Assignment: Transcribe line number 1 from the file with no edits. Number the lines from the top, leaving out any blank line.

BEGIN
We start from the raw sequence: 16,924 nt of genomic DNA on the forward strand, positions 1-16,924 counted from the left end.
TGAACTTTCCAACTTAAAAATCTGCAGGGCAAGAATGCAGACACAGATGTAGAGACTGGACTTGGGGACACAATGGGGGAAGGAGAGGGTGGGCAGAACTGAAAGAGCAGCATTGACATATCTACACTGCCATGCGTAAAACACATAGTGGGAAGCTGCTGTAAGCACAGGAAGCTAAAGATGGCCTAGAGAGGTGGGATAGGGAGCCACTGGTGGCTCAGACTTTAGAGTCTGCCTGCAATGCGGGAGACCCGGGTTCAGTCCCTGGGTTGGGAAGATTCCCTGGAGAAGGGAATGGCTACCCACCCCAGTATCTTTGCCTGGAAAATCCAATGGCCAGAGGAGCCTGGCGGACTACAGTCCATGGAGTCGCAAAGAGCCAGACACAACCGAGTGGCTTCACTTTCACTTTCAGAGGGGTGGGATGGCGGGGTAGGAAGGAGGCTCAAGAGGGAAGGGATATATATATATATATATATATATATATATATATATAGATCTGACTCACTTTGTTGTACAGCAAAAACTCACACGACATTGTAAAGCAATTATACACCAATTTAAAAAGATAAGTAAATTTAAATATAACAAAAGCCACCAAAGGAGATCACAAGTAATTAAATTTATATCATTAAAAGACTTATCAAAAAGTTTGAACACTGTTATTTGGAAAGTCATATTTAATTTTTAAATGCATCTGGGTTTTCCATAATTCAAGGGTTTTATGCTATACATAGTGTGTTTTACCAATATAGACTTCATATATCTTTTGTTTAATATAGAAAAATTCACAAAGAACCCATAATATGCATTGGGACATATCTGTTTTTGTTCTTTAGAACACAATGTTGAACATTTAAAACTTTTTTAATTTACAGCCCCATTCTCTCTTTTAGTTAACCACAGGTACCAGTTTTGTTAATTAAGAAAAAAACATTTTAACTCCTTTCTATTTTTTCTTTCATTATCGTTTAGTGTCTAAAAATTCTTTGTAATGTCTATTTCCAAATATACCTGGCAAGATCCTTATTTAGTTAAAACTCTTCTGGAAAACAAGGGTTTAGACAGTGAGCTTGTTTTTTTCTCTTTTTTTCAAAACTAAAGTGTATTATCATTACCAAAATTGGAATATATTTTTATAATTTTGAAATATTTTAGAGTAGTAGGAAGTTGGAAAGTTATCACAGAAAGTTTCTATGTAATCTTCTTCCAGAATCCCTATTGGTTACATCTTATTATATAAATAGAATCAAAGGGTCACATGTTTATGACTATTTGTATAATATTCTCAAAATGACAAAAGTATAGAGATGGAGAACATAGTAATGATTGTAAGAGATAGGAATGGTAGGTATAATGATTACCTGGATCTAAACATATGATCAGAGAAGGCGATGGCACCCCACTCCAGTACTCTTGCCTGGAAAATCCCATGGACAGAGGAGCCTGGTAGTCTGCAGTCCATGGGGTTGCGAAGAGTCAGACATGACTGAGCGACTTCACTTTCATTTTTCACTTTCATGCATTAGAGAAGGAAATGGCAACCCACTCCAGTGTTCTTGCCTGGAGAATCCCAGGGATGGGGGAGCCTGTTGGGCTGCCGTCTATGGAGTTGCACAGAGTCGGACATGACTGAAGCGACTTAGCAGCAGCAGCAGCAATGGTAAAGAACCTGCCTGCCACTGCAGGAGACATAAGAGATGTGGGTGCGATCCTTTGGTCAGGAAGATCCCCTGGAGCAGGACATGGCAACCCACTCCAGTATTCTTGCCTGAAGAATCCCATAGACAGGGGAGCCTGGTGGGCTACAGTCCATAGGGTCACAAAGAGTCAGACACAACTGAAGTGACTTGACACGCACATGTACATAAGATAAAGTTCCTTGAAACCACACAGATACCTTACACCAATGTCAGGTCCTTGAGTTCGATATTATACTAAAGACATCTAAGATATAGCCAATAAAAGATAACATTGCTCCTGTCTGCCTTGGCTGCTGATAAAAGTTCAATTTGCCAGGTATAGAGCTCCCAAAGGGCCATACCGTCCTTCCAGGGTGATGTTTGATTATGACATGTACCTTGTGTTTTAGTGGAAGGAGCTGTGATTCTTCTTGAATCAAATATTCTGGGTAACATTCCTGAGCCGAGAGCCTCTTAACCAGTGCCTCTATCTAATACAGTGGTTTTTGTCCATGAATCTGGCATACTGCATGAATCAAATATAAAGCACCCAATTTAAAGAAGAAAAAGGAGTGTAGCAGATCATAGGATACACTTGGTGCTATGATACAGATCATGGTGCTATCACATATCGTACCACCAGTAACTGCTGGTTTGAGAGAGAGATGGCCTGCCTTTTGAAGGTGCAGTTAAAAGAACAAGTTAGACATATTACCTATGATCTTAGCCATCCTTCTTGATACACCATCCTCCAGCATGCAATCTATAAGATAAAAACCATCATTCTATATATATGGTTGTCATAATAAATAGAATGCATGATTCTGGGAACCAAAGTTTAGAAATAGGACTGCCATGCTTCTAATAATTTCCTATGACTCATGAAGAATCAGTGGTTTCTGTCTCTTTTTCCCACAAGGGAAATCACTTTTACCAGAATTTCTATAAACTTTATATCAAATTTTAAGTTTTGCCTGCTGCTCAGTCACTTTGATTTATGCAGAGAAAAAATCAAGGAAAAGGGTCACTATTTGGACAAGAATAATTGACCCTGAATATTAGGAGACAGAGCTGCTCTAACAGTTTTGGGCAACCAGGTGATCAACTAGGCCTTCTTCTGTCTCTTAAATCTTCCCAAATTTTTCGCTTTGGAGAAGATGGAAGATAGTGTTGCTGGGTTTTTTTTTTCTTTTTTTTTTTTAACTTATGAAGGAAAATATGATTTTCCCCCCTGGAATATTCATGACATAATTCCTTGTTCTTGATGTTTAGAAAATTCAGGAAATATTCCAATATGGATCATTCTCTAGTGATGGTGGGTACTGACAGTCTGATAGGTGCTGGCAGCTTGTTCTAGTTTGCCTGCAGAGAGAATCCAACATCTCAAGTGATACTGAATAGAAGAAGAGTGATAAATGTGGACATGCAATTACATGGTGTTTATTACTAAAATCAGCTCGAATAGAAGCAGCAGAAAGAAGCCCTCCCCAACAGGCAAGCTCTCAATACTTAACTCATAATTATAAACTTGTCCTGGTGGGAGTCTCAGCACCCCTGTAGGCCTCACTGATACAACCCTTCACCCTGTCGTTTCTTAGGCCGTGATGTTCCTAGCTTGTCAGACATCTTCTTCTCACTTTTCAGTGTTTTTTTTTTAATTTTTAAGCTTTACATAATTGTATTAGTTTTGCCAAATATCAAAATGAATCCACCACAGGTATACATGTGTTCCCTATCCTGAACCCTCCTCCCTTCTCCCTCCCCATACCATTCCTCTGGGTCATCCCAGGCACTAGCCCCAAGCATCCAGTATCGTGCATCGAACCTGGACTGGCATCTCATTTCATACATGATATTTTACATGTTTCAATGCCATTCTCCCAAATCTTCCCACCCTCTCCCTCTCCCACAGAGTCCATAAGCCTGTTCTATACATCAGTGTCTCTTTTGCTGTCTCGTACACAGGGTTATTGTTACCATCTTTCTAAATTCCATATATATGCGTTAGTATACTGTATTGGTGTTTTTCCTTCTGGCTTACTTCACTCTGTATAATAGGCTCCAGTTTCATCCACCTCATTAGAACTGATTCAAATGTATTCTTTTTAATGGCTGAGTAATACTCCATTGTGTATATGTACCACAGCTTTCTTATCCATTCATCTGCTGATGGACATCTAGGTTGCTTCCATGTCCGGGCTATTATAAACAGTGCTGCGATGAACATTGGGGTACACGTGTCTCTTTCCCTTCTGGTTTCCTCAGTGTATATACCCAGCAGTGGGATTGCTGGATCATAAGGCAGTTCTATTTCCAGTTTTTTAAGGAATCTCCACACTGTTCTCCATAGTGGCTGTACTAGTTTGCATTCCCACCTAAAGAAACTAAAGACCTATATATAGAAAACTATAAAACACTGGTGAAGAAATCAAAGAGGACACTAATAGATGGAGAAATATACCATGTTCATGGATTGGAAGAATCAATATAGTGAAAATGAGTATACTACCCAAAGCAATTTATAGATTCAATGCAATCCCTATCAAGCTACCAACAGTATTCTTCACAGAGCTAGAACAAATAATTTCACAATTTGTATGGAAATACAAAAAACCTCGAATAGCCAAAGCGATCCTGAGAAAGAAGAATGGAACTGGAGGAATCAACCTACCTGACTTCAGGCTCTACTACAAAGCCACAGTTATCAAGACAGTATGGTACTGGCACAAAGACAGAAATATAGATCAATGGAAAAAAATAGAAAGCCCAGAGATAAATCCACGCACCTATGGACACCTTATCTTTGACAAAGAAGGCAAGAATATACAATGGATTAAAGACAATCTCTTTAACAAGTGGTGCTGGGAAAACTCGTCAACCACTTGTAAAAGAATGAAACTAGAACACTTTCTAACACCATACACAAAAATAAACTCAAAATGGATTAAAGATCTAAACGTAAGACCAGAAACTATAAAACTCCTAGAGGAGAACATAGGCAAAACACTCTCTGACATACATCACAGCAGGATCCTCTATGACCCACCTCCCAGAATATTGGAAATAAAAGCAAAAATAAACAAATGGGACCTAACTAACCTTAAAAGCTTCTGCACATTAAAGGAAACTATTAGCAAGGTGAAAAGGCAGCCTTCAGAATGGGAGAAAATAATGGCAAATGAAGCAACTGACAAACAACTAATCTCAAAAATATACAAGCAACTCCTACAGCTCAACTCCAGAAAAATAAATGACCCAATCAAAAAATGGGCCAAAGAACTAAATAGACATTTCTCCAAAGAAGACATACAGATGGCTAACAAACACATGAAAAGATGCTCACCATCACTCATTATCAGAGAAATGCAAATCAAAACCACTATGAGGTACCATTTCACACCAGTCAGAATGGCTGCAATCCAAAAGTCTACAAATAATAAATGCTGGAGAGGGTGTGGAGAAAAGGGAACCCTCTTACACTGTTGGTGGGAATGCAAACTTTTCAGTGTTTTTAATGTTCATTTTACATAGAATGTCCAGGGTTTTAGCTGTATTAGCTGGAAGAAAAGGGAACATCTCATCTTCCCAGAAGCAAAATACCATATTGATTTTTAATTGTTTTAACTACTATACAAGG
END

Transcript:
We start from the raw sequence: 16,924 nt of genomic DNA on the forward strand, positions 1-16,924 counted from the left end.